At the beginning of the pandemic the customers weren’t sure which standards they needed to use, so the requirements could change over time as they learned what they needed.
One of the interesting things we learned is that N95 masks are so much easier to make than FFP 2 masks, because the N95 is tested only with salt aerosols, while an FFP2 is tested with salt and oil both.
Then in the UK they want a fit test, to test how it fits against the face.
Our biggest surprise was that Oil Load test from ISO EN 149 for FFP2 and FFP3 mask. It is hidden so well inside the standard, that you don’t really expect your mask to be frozen, tinned up, and then sprayed with oil for an hour – all this before they test filtration levels, and it still has to be better than 1% for FFP3 masks (6% for FFP2 masks). You only realize there is something wrong when you get results about a failed attempt from an accredited laboratory.
12. Pick the mask type and certification level that your customers needs – which might not always be the obvious one
Early on, a big challenge was that customers often had no idea which kind of mask they wanted, and why. Did they want square three-ply masks or masks shaped to the face, meaning surgical masks or respirators? Only a few knew the difference between “filter” and “breath-out-vent”.
We want to accent two types of masks. One will protect the wearer – a respirator. And another is designed to protect others – a surgical or three-ply square mask. Respirators sit tight on your face, so leakage on sides is minimal - all the air you breath in comes through the filter layer. Surgical masks are not even meant to protect the wearer – their task is to collect your droplets when you breath out and this way protect others. Of course, surgical masks protect you somehow, but nobody really measures how exactly.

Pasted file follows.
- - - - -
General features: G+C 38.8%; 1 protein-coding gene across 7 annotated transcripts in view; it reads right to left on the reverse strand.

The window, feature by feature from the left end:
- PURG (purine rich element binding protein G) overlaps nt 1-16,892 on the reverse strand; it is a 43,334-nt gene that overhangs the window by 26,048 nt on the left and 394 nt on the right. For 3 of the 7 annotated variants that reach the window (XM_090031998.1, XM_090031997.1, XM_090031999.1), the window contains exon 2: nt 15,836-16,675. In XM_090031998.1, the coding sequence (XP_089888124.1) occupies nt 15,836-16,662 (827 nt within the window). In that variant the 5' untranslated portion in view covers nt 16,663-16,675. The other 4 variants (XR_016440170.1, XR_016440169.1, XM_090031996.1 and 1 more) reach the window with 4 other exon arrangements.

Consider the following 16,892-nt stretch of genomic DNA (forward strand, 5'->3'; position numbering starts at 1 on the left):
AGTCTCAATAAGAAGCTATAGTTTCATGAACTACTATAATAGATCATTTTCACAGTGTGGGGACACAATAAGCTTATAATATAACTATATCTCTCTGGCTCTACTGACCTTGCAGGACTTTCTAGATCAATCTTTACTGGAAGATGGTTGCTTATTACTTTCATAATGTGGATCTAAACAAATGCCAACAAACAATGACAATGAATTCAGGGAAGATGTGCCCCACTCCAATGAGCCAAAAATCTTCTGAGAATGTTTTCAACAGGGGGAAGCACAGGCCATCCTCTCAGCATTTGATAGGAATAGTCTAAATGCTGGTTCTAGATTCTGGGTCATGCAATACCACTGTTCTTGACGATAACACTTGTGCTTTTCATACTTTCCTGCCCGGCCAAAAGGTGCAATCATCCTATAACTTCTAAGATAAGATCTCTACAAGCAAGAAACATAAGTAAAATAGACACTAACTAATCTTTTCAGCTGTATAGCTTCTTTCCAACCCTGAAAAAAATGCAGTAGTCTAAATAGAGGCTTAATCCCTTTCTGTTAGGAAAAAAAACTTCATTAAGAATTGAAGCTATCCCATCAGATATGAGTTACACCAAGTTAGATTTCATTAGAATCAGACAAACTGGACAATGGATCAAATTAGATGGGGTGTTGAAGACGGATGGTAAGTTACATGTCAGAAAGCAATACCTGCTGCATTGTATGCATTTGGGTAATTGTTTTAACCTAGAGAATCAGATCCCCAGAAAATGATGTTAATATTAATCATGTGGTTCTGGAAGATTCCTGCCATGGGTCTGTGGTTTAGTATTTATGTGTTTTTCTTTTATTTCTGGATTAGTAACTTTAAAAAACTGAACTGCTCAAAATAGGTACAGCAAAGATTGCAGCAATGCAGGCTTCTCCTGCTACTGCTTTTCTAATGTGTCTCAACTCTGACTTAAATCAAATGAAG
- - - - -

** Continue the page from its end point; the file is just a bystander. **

Another important thing: Respirators may have a vent to make breathing out easier and thus improving comfort. The vent is only working in one direction - it will let your breath to go freely out without filtration, and it is blocked when you breath in. In the pandemic, when both doctor and patient can be infected, you need a respirator without a vent; this way it protects both you and others.
You can still see at many Covid-19 test stations that health workers wear surgical masks instead of respirators. Those workers are testing hundreds and hundreds potentially sick people every day, and they should first of all protect themselves. We see improvement two years after the pandemic started, but at the start when we tried to talk about it, people people were not listening.
The expensive learning curve
We didn’t really have competence on mask production in Europe at first, since most face masks sold here were made in Asia. All the brave newcomers had to take a steep, expensive learning curve. Now, we have knowledge on mask production in almost every country. We hope that end users, large companies and Governments will appreciate the efforts that people made in establishing mask production in their countries, and support them with orders. This will allow producers to move to a new stage: optimized, economically efficient production, competitive with Asian price levels. Placing the orders outside your country will let all the expensive learning disappear from your country; the interpreters who put their soul into the process will get demotivated, and hardly be willing to help out the next time new challenges arrive.